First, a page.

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Political News and Commentary from the Right

Can the GOP and ‘tea party’ activists get along?

by Suzi Parker at The Christian Science Monitor

They’ve clashed in some places. But in Arkansas the old guard GOP and the tea party are united, so far, in a bid to oust Sen. Blanche Lincoln.

Little Rock, Ark.

Dani Martin makes light of her Facebook group “Bye Bye Blanche.”

“It’s something we’re doing to poke fun at her,” Ms. Martin, a “tea party” activist, says of Arkansas’s senior senator, Democrat Blanche Lincoln. “Blanche likes to use her femininity in defense of what she does. We’re feminine conservative girls; she doesn’t represent us.”

With Senator Lincoln up for reelection in November – and besieged on many sides for, among other things, her hesitant support for national healthcare reform – the contest here will test not only the clout of the energetic but unfocused tea party movement but also how effectively the Republican establishment taps it.

So far, the desire to oust Lincoln appears to be uniting tea party and Republican forces here. If that pattern holds, Arkansas could become the altar for a pivotal political marriage that refashions conservatism in America.

But it may also prove to be the exception rather than the rule. Elsewhere, tea party activists and the Republican old guard have clashed. In Florida, for one, tea partyers recently helped oust the Republican Party state chairman, and the two sides back different GOP candidates for the open US Senate seat there.

Moreover, though the two enjoy jolly relations in Arkansas now, anything could happen by the November election, and state conservatives have a lot of sorting out to do if they are to unseat Lincoln.

No fewer than nine candidates have so far thrown their hats into the Republican ring. Two, businessman Tom Cox, and University of Arkansas official Randy Alexander, have tea party credentials, but tea partyers say members are still weighing their choices. The National Republican Senatorial Committee in Washington, for its part, has not endorsed a candidate.

But in a state where the Republican Party lacks strong leadership, the energy is with the tea partyers. That’s as clear to conservative activist John Allison as the nose on his face.

“We are aggressively pursuing Blanche Lincoln to get her out of office, and that is our common goal” with the GOP, says the tea party member from rural Arkansas. “The most effective thing is to move into the Republican Party instead of splitting a conservative vote. We need to get involved with them and guide them back.”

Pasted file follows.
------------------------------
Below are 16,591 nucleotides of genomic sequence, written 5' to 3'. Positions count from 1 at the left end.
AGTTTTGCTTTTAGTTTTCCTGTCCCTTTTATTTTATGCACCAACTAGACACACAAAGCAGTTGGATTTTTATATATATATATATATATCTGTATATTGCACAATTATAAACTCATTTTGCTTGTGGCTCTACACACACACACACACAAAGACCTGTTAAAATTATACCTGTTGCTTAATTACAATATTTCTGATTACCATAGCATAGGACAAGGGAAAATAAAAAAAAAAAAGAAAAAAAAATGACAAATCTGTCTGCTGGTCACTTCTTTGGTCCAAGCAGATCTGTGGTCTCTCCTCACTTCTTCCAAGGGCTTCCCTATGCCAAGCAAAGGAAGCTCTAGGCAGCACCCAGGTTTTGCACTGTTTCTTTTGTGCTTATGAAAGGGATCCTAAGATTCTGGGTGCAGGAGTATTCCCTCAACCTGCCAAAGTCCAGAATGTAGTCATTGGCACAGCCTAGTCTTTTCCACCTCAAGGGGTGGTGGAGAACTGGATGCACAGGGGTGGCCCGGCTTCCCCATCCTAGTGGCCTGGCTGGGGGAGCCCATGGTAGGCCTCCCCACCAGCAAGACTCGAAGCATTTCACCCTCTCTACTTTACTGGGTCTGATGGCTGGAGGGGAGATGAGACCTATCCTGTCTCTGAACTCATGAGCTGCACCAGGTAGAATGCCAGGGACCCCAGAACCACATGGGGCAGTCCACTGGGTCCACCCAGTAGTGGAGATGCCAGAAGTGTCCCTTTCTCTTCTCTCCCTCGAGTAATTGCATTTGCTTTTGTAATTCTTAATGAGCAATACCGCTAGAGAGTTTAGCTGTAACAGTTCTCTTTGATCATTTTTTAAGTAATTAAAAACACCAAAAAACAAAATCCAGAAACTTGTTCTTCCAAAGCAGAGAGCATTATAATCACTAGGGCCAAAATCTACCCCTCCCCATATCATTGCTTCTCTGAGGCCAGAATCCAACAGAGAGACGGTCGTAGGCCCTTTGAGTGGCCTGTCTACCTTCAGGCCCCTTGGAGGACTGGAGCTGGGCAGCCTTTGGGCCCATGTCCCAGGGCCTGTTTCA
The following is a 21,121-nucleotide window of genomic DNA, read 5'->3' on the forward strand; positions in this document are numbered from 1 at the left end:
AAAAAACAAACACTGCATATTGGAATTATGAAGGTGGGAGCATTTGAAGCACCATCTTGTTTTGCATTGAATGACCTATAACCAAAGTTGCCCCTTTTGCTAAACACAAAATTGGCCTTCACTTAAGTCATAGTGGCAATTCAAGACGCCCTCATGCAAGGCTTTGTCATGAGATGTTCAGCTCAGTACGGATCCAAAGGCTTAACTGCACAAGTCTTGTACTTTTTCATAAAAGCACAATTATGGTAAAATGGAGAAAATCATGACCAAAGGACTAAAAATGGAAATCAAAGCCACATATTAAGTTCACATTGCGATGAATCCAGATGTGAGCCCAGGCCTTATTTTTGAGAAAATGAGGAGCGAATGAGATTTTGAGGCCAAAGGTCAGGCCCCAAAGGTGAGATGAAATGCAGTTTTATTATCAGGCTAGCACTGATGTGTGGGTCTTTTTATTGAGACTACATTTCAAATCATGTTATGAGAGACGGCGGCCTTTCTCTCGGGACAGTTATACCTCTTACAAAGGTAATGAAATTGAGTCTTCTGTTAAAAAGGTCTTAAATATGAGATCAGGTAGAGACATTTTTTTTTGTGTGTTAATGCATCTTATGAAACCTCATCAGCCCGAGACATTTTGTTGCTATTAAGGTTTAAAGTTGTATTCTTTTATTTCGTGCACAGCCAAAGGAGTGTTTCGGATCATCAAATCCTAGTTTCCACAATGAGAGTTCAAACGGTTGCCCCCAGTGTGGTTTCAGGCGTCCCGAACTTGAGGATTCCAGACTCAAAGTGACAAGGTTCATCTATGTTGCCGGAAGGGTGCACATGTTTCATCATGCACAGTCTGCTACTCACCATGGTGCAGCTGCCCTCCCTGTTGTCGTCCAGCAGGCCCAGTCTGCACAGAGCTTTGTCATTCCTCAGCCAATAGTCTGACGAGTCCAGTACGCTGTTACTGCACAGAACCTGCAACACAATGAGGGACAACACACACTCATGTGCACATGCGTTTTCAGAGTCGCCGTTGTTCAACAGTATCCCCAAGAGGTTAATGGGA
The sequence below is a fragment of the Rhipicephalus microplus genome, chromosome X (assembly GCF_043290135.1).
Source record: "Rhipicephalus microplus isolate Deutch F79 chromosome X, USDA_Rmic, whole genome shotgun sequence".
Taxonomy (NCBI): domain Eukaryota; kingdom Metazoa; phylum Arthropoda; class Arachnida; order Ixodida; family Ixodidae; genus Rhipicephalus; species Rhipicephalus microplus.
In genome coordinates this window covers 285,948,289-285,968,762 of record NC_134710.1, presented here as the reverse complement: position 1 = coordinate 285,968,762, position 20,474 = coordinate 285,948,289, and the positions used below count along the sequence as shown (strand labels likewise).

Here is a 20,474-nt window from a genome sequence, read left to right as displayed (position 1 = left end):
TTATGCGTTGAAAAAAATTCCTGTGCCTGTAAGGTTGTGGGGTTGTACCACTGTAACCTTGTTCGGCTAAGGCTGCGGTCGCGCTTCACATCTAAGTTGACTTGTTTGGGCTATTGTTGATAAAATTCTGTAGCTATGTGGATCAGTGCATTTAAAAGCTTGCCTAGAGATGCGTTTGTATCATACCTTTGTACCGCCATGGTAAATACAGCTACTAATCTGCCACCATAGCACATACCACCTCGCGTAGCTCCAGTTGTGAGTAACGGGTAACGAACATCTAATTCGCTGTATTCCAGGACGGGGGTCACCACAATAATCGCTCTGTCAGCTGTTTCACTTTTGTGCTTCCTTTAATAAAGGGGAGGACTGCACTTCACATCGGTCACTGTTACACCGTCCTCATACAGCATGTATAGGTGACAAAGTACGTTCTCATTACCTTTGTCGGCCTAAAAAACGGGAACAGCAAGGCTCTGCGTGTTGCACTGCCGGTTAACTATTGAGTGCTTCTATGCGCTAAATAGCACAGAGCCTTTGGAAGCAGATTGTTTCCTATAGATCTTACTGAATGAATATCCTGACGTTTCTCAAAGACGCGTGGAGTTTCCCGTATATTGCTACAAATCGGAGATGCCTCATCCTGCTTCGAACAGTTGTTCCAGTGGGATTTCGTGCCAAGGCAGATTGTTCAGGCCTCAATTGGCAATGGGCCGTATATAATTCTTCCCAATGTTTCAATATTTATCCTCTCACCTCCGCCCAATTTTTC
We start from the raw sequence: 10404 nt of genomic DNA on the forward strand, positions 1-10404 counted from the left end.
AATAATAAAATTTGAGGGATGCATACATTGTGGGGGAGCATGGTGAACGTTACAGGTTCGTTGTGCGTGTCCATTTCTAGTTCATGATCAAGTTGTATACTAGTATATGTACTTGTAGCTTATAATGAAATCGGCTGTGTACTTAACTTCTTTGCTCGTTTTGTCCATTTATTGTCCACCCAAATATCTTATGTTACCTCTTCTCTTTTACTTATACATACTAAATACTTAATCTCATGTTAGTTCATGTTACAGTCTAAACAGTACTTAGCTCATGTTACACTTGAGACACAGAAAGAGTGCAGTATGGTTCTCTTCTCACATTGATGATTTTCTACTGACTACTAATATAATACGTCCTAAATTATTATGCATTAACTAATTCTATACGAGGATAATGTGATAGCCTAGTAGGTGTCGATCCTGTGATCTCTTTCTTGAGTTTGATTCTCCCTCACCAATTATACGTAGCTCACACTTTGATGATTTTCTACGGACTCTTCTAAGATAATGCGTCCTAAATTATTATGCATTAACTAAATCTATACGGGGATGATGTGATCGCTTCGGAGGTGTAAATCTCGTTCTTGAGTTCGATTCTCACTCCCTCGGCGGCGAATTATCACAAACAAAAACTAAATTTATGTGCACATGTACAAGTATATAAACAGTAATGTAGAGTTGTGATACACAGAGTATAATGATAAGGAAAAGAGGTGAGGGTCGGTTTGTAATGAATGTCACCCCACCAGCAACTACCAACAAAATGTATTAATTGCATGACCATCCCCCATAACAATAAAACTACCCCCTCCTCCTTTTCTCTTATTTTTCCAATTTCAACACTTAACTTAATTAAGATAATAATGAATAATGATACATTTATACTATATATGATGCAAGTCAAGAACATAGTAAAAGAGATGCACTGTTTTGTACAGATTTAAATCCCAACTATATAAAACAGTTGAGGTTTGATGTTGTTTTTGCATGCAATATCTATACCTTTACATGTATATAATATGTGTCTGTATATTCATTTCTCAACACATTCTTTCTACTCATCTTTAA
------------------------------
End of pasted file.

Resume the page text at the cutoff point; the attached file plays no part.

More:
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January 14, 2010 Posted by | Election 2010 | , , , , , , , , , , | Leave a comment

Can the GOP and ‘tea party’ activists get along?

by Suzi Parker at Christian Science Monitor

Little Rock, Ark.

Dani Martin makes light of her Facebook group “Bye Bye Blanche.”

“It’s something we’re doing to poke fun at her,” Ms. Martin, a “tea party” activist, says of Arkansas’s senior senator, Democrat Blanche Lincoln. “Blanche likes to use her femininity in defense of what she does. We’re feminine conservative girls; she doesn’t represent us.”

With Senator Lincoln up for reelection in November – and besieged on many sides for, among other things, her hesitant support for national healthcare reform – the contest here will test not only the clout of the energetic but unfocused tea party movement but also how effectively the Republican establishment taps it.

So far, the desire to oust Lincoln appears to be uniting tea party and Republican forces here. If that pattern holds, Arkansas could become the altar for a pivotal political marriage that refashions conservatism in America.

But it may also prove to be the exception rather than the rule. Elsewhere, tea party activists and the Republican old guard have clashed. In Florida, for one, tea partyers recently helped oust the Republican Party state chairman, and the two sides back different GOP candidates for the open US Senate seat there.

Moreover, though the two enjoy jolly relations in Arkansas now, anything could happen by the November election, and state conservatives have a lot of sorting out to do if they are to unseat Lincoln.

No fewer than nine candidates have so far thrown their hats into the Republican ring. Two, businessman Tom Cox, and University of Arkansas official Randy Alexander, have tea party credentials, but tea partyers say members are still weighing their choices. The National Republican Senatorial Committee in Washington, for its part, has not endorsed a candidate.